london

Al Taylor, Untitled: (Latin Studies), 1985, acrylic on plywood and enamel on wooden broomsticks mounted on Formica, 25 x 17 1/2 x 15 1/2". From the series “Latin Studies,” 1984–85.

Al Taylor

David Zwirner | London

Al Taylor, Untitled: (Latin Studies), 1985, acrylic on plywood and enamel on wooden broomsticks mounted on Formica, 25 x 17 1/2 x 15 1/2". From the series “Latin Studies,” 1984–85.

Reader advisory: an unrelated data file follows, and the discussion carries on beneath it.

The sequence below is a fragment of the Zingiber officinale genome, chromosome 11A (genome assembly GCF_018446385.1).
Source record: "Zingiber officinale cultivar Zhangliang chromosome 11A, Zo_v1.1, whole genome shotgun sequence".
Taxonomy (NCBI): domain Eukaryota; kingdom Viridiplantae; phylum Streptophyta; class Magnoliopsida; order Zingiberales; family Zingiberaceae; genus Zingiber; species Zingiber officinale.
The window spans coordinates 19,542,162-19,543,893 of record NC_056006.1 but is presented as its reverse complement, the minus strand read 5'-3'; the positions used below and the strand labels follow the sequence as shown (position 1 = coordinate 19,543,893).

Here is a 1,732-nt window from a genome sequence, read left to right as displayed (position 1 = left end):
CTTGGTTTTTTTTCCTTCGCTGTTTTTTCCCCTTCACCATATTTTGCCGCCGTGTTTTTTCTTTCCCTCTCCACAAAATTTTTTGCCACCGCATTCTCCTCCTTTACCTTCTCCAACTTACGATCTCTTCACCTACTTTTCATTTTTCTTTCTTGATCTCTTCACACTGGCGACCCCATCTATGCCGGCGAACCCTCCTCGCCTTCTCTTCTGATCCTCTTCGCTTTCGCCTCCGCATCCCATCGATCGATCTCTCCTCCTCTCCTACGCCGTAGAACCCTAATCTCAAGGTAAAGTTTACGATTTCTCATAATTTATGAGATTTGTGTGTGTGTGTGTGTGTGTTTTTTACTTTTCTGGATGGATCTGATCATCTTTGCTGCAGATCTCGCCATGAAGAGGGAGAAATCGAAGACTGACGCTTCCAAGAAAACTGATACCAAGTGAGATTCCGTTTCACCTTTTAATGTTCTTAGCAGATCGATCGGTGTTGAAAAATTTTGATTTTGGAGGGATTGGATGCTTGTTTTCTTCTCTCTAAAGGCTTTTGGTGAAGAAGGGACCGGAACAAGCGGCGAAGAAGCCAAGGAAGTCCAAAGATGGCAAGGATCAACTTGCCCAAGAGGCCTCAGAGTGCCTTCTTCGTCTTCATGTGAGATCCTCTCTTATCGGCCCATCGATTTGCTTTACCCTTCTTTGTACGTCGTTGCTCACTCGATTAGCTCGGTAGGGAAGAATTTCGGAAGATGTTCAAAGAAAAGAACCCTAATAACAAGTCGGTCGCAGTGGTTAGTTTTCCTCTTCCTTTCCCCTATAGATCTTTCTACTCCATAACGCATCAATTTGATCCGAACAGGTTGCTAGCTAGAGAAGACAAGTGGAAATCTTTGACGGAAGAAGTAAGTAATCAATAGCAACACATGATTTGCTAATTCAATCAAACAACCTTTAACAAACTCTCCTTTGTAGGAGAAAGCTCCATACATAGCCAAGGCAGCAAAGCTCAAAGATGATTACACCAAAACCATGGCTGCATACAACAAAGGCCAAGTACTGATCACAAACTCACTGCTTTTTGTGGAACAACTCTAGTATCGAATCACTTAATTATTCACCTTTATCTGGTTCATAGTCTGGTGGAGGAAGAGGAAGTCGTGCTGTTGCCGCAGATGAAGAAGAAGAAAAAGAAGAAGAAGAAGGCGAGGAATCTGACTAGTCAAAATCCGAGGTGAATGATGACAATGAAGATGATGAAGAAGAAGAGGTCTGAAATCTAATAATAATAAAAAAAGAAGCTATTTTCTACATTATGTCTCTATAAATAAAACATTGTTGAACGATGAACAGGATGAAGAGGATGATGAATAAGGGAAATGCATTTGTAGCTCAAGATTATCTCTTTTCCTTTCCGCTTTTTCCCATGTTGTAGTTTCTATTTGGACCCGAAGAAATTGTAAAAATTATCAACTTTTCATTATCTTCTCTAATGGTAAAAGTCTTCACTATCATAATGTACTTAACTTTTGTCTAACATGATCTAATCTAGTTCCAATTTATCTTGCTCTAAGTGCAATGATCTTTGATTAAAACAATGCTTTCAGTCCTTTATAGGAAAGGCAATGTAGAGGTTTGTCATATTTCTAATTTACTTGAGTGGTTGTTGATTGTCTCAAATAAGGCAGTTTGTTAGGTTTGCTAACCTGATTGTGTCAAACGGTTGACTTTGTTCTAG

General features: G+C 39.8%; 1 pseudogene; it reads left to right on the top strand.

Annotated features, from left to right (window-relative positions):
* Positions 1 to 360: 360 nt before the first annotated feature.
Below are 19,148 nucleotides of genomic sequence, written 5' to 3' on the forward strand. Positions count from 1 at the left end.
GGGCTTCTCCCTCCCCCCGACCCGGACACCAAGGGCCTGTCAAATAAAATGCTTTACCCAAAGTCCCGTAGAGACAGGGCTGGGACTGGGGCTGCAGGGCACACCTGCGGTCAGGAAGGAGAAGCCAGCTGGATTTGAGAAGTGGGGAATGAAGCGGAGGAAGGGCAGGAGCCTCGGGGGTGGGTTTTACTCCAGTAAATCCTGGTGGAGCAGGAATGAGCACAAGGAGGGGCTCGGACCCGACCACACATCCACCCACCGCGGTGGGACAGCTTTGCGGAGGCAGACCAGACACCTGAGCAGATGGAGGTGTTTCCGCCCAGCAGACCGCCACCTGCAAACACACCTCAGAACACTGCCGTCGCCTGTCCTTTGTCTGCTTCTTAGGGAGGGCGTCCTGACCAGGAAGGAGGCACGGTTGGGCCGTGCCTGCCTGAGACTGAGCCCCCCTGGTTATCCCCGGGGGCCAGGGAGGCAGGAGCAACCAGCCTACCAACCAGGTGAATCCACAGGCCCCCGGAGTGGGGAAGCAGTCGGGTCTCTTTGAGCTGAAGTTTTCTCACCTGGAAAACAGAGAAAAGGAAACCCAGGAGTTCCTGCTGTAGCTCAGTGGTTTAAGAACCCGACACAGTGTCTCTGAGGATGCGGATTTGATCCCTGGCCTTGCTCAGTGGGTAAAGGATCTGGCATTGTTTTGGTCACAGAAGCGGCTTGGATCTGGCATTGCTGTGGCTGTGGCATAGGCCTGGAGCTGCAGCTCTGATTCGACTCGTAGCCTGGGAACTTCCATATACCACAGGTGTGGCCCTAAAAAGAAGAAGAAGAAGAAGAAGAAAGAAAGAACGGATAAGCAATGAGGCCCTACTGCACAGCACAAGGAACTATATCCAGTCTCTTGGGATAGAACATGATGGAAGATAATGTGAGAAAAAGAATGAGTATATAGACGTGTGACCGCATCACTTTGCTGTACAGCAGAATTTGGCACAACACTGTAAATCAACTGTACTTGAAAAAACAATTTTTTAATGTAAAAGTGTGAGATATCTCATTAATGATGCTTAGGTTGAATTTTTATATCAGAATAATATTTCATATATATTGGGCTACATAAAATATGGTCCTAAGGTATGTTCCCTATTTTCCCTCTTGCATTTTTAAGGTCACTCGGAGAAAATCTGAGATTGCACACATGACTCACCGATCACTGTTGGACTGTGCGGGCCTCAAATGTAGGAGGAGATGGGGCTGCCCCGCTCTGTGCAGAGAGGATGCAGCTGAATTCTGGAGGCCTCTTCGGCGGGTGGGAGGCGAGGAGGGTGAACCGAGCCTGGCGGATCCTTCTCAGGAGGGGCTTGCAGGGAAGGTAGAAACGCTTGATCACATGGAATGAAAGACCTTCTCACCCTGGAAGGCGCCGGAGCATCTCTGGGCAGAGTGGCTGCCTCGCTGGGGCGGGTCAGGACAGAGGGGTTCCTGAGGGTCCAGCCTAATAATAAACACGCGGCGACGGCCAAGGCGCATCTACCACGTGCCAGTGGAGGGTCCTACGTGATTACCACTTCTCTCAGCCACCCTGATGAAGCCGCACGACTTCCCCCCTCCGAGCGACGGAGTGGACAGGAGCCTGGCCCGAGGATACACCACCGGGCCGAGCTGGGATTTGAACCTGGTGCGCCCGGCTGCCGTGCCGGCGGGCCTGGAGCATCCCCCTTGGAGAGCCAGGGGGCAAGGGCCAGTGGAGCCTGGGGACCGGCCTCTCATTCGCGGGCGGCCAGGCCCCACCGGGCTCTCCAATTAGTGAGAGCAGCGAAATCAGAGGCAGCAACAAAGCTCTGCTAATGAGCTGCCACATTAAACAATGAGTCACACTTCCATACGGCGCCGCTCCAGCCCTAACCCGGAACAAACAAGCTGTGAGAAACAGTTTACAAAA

Around the mid-1980s, Al Taylor began to extend his drawing and painting practice into three dimensions, turning chipped wooden broomstick handles and other found carpentry scraps into linear, wall-mounted (and later, freestanding) constructions. Taylor—who died in 1999 at the age of 51—carefully assembled the broomsticks into small clusters and structures that protrude out and away from the wall, like lines drawn in space, although one example in this recent show, Untitled (Pick Up) #2, 1990, sits on a series of upright aluminum rods as though floating above the floor. Taylor’s sculptural work engages in a playful back-and-forth between literalism and illusion, figuration and abstraction, never quite settling on one or the other. He also had a keen eye for the witty and the silly, and Layson a Stick (Blue Balls),1992, is a good example of the wordplay and visual gags

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